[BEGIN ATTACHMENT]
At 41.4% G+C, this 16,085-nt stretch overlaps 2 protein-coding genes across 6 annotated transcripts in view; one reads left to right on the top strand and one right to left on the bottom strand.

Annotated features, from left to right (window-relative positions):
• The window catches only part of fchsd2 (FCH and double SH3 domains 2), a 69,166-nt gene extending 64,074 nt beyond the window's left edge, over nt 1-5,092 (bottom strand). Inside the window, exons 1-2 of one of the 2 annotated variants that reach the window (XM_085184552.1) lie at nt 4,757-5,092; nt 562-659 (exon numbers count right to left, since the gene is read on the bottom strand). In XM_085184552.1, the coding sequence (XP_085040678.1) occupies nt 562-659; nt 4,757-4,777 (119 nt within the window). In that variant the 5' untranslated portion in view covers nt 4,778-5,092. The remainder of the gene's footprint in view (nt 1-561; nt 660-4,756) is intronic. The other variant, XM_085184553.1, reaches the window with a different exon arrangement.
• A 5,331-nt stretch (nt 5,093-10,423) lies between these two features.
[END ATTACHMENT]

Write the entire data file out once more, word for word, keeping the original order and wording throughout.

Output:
At 41.4% G+C, this 16,085-nt stretch overlaps 2 protein-coding genes across 6 annotated transcripts in view; one reads left to right on the top strand and one right to left on the bottom strand.

Annotated features, from left to right (window-relative positions):
• The window catches only part of fchsd2 (FCH and double SH3 domains 2), a 69,166-nt gene extending 64,074 nt beyond the window's left edge, over nt 1-5,092 (bottom strand). Inside the window, exons 1-2 of one of the 2 annotated variants that reach the window (XM_085184552.1) lie at nt 4,757-5,092; nt 562-659 (exon numbers count right to left, since the gene is read on the bottom strand). In XM_085184552.1, the coding sequence (XP_085040678.1) occupies nt 562-659; nt 4,757-4,777 (119 nt within the window). In that variant the 5' untranslated portion in view covers nt 4,778-5,092. The remainder of the gene's footprint in view (nt 1-561; nt 660-4,756) is intronic. The other variant, XM_085184553.1, reaches the window with a different exon arrangement.
• A 5,331-nt stretch (nt 5,093-10,423) lies between these two features.